The ring-tailed lemur is the most recognizable lemur species.
Like all lemurs it is endemic to the island of Madagascar.
It is found in southern and southwestern Madagascar, the ring-tailed lemur ranges further into highland areas than other lemurs.
The ring-tailed lemur inhabits deciduous forests, dry scrub, montane humid forests, and gallery forests (forests along riverbanks). It strongly favors gallery forests, but such forests have now been cleared from much of Madagascar in order to create pasture for livestock.
The lifespan for ring-tailed lemurs is from 16 to 19 years in the wild, and up to 27 in captivity.
The ring-tailed lemur is a relatively large lemur. Its total length is 95 and 110 cm (37 and 43 in) – head–body length ranges between 39 and 46 cm (15 and 18 in), and tail length is 56 and 64 cm (22 and 25 in). Its average weight is 2.2 kilograms (4.9 lb).
The species has a slender frame and narrow face, fox-like muzzle. The ring-tailed lemur’s trademark—a long, bushy tail—is ringed in alternating black and white transverse stripes, numbering 12 or 13 white rings and 13 or 14 black rings, and always ending in a black tip.
This species of lemur is is diurnal, being active exclusively in daylight hours.
The ring-tailed lemur is an opportunistic omnivore primarily eating fruits and leaves, particularly those of the tamarind tree, known natively as kily. When available, tamarind makes up as much as 50% of the diet, especially during the dry, winter season. The ring-tailed lemur eats from as many as three dozen different plant species, and its diet includes flowers, herbs, bark and sap. It also eat spiders, spider webs, chameleons, caterpillars, small birds, and termite mounds.
The ring-tailed lemur is semi-terrestrial. It is the most terrestrial of lemur species, spending as much as 33% of its time on the ground.
Ring-tailed lemurs live in groups called troops. Troops typically range in size from 6 to 25, although troops with over 30 individuals have been recorded. The average troop contains 13 to 15 individuals. Like most lemur species, females are dominant to males.
In the mornings the ring-tailed lemur sunbathes to warm itself. It faces the sun sitting in what is frequently described as a lotus position. However, it sits with its legs extended outward, not cross-legged, and will often support itself on nearby branches. Sunning is often a group activity, particularly during the cold mornings. At night, troops will split into sleeping parties huddling closely together to keep warm.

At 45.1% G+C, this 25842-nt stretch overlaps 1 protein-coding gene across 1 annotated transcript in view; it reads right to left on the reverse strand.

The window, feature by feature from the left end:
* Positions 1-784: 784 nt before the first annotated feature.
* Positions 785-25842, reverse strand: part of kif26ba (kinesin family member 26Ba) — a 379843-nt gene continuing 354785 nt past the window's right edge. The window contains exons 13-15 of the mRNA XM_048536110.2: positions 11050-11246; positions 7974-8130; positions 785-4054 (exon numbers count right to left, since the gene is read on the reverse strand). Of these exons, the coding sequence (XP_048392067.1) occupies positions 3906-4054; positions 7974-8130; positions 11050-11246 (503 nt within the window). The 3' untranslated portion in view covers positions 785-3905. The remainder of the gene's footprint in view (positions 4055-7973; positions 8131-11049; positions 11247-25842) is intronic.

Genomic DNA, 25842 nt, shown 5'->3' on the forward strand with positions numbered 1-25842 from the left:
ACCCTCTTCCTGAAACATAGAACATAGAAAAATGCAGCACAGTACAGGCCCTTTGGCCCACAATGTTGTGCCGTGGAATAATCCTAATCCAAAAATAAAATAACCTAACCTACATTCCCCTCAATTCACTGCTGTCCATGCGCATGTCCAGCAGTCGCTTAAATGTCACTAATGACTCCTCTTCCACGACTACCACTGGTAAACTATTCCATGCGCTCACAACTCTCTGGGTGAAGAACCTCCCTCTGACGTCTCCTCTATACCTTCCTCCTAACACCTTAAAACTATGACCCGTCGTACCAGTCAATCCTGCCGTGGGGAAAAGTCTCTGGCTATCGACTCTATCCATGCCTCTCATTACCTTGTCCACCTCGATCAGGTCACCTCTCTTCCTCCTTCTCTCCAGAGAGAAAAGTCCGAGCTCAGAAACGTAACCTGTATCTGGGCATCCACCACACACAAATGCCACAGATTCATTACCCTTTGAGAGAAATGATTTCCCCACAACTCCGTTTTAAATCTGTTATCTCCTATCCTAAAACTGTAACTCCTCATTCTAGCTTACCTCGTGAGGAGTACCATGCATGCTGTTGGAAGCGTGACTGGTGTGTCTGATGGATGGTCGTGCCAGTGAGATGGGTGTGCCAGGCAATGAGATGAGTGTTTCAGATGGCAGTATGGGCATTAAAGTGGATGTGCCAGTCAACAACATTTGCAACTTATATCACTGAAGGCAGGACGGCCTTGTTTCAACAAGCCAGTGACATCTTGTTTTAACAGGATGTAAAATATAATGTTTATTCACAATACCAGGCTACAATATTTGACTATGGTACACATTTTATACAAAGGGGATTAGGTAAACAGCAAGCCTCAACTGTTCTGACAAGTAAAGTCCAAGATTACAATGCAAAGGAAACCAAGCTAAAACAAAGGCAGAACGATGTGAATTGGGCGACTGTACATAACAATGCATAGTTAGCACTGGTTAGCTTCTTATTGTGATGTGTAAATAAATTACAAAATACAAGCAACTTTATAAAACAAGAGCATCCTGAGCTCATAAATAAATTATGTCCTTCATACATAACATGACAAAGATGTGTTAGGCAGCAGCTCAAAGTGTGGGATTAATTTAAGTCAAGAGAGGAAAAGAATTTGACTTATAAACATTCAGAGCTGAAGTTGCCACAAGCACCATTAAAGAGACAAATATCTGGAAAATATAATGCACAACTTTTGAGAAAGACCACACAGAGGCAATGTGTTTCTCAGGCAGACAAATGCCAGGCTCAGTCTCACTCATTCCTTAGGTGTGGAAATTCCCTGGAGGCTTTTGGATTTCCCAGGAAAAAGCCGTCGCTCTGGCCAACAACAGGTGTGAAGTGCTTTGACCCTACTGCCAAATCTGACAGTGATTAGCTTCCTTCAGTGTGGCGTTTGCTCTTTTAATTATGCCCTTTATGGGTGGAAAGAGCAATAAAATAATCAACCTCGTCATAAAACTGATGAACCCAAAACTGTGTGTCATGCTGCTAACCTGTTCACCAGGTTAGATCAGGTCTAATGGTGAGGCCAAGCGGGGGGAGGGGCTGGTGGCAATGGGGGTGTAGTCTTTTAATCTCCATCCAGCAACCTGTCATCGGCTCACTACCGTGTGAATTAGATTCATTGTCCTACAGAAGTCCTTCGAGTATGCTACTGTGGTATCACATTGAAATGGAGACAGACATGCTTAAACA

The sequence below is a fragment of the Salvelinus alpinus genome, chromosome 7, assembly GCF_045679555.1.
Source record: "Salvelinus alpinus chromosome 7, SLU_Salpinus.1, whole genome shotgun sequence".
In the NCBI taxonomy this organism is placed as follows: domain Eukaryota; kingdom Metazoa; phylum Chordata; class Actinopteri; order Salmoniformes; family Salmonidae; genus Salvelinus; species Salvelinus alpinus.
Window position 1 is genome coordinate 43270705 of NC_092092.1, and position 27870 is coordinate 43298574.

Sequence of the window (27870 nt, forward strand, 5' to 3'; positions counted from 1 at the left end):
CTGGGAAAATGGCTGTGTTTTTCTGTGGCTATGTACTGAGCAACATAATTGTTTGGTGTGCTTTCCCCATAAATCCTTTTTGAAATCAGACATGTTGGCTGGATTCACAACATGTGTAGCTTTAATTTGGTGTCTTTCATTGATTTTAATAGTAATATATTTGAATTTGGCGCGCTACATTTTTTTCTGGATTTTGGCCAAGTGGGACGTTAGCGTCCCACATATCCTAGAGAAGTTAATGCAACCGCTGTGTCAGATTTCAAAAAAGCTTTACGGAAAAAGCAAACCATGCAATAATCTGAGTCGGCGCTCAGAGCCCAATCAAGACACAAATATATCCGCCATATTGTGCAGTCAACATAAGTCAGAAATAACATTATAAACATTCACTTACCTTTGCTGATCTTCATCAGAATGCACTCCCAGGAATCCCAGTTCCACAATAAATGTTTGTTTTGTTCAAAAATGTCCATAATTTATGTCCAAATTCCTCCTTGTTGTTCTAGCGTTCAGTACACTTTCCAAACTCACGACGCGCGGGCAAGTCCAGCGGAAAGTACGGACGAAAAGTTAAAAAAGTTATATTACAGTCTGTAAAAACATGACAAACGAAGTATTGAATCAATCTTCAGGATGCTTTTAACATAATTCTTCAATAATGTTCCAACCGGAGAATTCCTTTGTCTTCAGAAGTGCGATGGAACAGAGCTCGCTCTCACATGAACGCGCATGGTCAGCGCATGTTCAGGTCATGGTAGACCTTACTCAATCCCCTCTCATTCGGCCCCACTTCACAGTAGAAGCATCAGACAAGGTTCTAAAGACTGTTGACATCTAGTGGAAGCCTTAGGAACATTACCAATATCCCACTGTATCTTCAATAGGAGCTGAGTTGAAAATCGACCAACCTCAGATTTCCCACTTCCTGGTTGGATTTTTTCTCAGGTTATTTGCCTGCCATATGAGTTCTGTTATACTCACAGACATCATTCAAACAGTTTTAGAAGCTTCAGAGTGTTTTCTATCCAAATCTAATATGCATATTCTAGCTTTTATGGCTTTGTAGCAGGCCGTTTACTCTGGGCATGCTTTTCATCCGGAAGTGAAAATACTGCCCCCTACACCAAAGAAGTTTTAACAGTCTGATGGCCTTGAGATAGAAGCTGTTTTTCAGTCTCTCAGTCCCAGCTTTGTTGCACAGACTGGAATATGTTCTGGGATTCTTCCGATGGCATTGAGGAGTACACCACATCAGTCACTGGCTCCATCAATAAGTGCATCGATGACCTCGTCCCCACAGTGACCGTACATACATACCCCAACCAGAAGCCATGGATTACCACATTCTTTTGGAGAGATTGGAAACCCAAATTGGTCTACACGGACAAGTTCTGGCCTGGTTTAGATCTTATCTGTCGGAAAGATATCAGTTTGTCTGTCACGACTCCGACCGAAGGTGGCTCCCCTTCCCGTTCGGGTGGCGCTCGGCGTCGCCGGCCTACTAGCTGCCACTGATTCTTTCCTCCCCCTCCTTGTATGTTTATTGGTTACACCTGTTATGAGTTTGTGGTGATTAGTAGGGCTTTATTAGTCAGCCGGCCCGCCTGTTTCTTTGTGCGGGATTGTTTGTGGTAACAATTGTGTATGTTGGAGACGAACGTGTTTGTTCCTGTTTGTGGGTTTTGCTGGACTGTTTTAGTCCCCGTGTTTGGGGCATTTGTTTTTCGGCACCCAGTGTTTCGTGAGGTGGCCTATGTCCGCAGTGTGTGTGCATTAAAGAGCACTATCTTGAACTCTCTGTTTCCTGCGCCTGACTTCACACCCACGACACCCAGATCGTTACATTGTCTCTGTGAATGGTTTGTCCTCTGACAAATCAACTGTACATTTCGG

As one of the most vocal primates, the ring-tailed lemur uses numerous vocalizations including group cohesion and alarm calls.
Home range size varies between 6 and 35 hectares (15 and 86 acres). Troops of the ring-tailed lemur will maintain a territory, but overlap is often high.
Ring-tailed lemurs begin mating in April, with a gestation period of 130 to 144 days, giving birth beginning in August and finishing in September. Females typically give birth to one or two offspring, more commonly females will only have one.
Offspring are completely cared for by the mother. Newborns spend their first two weeks of life riding on the underbellies of their mothers. After the first two weeks the young ride on the backs of their mothers and begin to explore their surroundings. The young are weaned starting at eight weeks of age, until they are fully weaned at five months, all nutrition is obtained from the mother.
The ring-tailed lemur has both native and introduced predators. Native predators include the fossa, the Madagascar harrier-hawk, the Madagascar buzzard and the Madagascar ground boa. Introduced predators include the small Indian civet, the domestic cat and the domestic dog.
Despite reproducing readily in captivity and being the most populous lemur in zoos worldwide, numbering more than 2,000 individuals, the ring-tailed lemur is listed as endangered by the IUCN Red List due to habitat destruction and hunting for bush meat and the exotic pet trade.
The name derives from the Latin term lemures, which refers to specters or ghosts that were exorcised during the Lemuria festival of ancient Rome. Although the term “lemur” was first intended for slender lorises, because of the nocturnal activity and slow movements of this animal. However, it was soon limited to the endemic Malagasy primates, which have been known as “lemurs” ever since.
The ring-tailed lemur is known locally in Malagasy as maky or hira.
The first mention of the ring-tailed lemur in Western literature came in 1625 when English traveler and writer Samuel Purchas described them as being comparable in size to a monkey and having a fox-like long tail with black and white rings.
Being the most widely recognized endemic primate on the island, it has been selected as the symbol for Madagascar National Parks.
It has been popularized in Western culture by the Animal Planet television series Lemur Street, as well as by the character King Julien in the animated Madagascar film and TV franchise.